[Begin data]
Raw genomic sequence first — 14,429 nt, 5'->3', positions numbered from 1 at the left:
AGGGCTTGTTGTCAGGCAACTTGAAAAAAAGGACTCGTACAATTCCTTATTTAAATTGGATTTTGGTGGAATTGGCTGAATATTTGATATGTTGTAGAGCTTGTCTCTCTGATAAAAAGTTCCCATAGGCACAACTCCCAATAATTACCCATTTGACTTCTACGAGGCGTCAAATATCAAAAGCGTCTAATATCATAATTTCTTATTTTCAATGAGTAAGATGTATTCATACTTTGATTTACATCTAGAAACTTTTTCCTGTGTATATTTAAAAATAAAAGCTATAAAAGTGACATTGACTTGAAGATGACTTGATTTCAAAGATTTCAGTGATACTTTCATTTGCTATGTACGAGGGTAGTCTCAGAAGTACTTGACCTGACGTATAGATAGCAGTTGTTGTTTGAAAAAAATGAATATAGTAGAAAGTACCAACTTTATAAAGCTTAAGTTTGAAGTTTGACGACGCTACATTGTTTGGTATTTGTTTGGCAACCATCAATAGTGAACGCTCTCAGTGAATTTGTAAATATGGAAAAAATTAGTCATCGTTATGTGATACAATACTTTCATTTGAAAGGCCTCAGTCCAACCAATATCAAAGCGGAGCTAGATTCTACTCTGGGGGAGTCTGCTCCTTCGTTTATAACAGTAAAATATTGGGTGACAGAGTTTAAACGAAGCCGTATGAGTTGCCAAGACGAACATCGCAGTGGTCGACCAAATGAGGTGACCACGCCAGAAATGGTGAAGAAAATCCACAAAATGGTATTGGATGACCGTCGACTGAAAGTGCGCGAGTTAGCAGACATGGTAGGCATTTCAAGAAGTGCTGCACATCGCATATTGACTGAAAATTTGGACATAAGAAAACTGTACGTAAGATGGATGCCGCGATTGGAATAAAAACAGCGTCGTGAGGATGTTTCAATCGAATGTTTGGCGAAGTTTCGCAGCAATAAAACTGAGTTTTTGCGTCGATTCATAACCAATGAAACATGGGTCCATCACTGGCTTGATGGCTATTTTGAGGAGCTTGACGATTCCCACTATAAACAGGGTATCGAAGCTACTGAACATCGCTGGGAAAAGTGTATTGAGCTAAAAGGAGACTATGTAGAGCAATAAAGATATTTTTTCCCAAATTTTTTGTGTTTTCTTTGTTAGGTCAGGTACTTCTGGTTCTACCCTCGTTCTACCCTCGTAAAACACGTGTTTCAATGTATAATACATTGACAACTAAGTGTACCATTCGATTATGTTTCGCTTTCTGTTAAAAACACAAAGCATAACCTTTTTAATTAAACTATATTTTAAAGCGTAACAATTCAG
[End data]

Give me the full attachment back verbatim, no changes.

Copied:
Raw genomic sequence first — 14,429 nt, 5'->3', positions numbered from 1 at the left:
AGGGCTTGTTGTCAGGCAACTTGAAAAAAAGGACTCGTACAATTCCTTATTTAAATTGGATTTTGGTGGAATTGGCTGAATATTTGATATGTTGTAGAGCTTGTCTCTCTGATAAAAAGTTCCCATAGGCACAACTCCCAATAATTACCCATTTGACTTCTACGAGGCGTCAAATATCAAAAGCGTCTAATATCATAATTTCTTATTTTCAATGAGTAAGATGTATTCATACTTTGATTTACATCTAGAAACTTTTTCCTGTGTATATTTAAAAATAAAAGCTATAAAAGTGACATTGACTTGAAGATGACTTGATTTCAAAGATTTCAGTGATACTTTCATTTGCTATGTACGAGGGTAGTCTCAGAAGTACTTGACCTGACGTATAGATAGCAGTTGTTGTTTGAAAAAAATGAATATAGTAGAAAGTACCAACTTTATAAAGCTTAAGTTTGAAGTTTGACGACGCTACATTGTTTGGTATTTGTTTGGCAACCATCAATAGTGAACGCTCTCAGTGAATTTGTAAATATGGAAAAAATTAGTCATCGTTATGTGATACAATACTTTCATTTGAAAGGCCTCAGTCCAACCAATATCAAAGCGGAGCTAGATTCTACTCTGGGGGAGTCTGCTCCTTCGTTTATAACAGTAAAATATTGGGTGACAGAGTTTAAACGAAGCCGTATGAGTTGCCAAGACGAACATCGCAGTGGTCGACCAAATGAGGTGACCACGCCAGAAATGGTGAAGAAAATCCACAAAATGGTATTGGATGACCGTCGACTGAAAGTGCGCGAGTTAGCAGACATGGTAGGCATTTCAAGAAGTGCTGCACATCGCATATTGACTGAAAATTTGGACATAAGAAAACTGTACGTAAGATGGATGCCGCGATTGGAATAAAAACAGCGTCGTGAGGATGTTTCAATCGAATGTTTGGCGAAGTTTCGCAGCAATAAAACTGAGTTTTTGCGTCGATTCATAACCAATGAAACATGGGTCCATCACTGGCTTGATGGCTATTTTGAGGAGCTTGACGATTCCCACTATAAACAGGGTATCGAAGCTACTGAACATCGCTGGGAAAAGTGTATTGAGCTAAAAGGAGACTATGTAGAGCAATAAAGATATTTTTTCCCAAATTTTTTGTGTTTTCTTTGTTAGGTCAGGTACTTCTGGTTCTACCCTCGTTCTACCCTCGTAAAACACGTGTTTCAATGTATAATACATTGACAACTAAGTGTACCATTCGATTATGTTTCGCTTTCTGTTAAAAACACAAAGCATAACCTTTTTAATTAAACTATATTTTAAAGCGTAACAATTCAG